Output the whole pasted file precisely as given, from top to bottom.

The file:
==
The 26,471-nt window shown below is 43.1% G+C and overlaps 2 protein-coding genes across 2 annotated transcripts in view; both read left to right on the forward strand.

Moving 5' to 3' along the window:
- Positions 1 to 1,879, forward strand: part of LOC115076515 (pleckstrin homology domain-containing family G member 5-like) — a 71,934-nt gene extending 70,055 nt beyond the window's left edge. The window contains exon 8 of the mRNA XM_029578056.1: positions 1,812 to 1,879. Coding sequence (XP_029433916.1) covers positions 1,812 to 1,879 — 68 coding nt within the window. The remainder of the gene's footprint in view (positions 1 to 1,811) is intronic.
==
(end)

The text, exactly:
The 26,471-nt window shown below is 43.1% G+C and overlaps 2 protein-coding genes across 2 annotated transcripts in view; both read left to right on the forward strand.

Moving 5' to 3' along the window:
- Positions 1 to 1,879, forward strand: part of LOC115076515 (pleckstrin homology domain-containing family G member 5-like) — a 71,934-nt gene extending 70,055 nt beyond the window's left edge. The window contains exon 8 of the mRNA XM_029578056.1: positions 1,812 to 1,879. Coding sequence (XP_029433916.1) covers positions 1,812 to 1,879 — 68 coding nt within the window. The remainder of the gene's footprint in view (positions 1 to 1,811) is intronic.